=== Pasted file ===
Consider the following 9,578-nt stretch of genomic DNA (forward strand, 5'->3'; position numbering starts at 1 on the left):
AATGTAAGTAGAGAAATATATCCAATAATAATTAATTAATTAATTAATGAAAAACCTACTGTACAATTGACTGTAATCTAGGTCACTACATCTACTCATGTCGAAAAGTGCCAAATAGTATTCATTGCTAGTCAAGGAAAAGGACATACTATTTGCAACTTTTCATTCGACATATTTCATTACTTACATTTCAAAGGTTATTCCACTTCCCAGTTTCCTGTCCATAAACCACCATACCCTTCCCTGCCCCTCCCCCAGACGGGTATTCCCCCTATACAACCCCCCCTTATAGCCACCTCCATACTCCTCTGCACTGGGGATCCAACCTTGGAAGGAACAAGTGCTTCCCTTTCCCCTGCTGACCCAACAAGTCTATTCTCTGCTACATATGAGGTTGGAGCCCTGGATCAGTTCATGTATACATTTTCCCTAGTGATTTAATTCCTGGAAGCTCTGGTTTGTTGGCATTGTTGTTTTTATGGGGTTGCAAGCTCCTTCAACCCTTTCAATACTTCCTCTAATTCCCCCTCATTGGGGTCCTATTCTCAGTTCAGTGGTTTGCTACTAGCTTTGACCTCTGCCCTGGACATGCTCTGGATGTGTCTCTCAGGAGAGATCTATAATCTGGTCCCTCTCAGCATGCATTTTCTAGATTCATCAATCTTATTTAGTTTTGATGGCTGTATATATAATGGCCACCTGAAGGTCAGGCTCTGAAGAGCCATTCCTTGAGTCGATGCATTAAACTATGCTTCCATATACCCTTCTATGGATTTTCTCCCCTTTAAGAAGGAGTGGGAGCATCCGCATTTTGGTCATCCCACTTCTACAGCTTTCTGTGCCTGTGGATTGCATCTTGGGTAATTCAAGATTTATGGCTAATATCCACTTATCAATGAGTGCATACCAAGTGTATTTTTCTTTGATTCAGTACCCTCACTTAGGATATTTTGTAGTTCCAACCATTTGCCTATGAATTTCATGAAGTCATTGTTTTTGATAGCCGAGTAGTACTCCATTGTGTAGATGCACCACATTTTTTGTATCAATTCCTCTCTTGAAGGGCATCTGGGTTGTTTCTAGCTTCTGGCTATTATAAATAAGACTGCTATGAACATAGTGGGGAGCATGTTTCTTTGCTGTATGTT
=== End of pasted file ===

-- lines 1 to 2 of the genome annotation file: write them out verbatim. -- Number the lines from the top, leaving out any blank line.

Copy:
Consider the following 9,578-nt stretch of genomic DNA (forward strand, 5'->3'; position numbering starts at 1 on the left):
AATGTAAGTAGAGAAATATATCCAATAATAATTAATTAATTAATTAATGAAAAACCTACTGTACAATTGACTGTAATCTAGGTCACTACATCTACTCATGTCGAAAAGTGCCAAATAGTATTCATTGCTAGTCAAGGAAAAGGACATACTATTTGCAACTTTTCATTCGACATATTTCATTACTTACATTTCAAAGGTTATTCCACTTCCCAGTTTCCTGTCCATAAACCACCATACCCTTCCCTGCCCCTCCCCCAGACGGGTATTCCCCCTATACAACCCCCCCTTATAGCCACCTCCATACTCCTCTGCACTGGGGATCCAACCTTGGAAGGAACAAGTGCTTCCCTTTCCCCTGCTGACCCAACAAGTCTATTCTCTGCTACATATGAGGTTGGAGCCCTGGATCAGTTCATGTATACATTTTCCCTAGTGATTTAATTCCTGGAAGCTCTGGTTTGTTGGCATTGTTGTTTTTATGGGGTTGCAAGCTCCTTCAACCCTTTCAATACTTCCTCTAATTCCCCCTCATTGGGGTCCTATTCTCAGTTCAGTGGTTTGCTACTAGCTTTGACCTCTGCCCTGGACATGCTCTGGATGTGTCTCTCAGGAGAGATCTATAATCTGGTCCCTCTCAGCATGCATTTTCTAGATTCATCAATCTTATTTAGTTTTGATGGCTGTATATATAATGGCCACCTGAAGGTCAGGCTCTGAAGAGCCATTCCTTGAGTCGATGCATTAAACTATGCTTCCATATACCCTTCTATGGATTTTCTCCCCTTTAAGAAGGAGTGGGAGCATCCGCATTTTGGTCATCCCACTTCTACAGCTTTCTGTGCCTGTGGATTGCATCTTGGGTAATTCAAGATTTATGGCTAATATCCACTTATCAATGAGTGCATACCAAGTGTATTTTTCTTTGATTCAGTACCCTCACTTAGGATATTTTGTAGTTCCAACCATTTGCCTATGAATTTCATGAAGTCATTGTTTTTGATAGCCGAGTAGTACTCCATTGTGTAGATGCACCACATTTTTTGTATCAATTCCTCTCTTGAAGGGCATCTGGGTTGTTTCTAGCTTCTGGCTATTATAAATAAGACTGCTATGAACATAGTGGGGAGCATGTTTCTTTGCTGTATGTT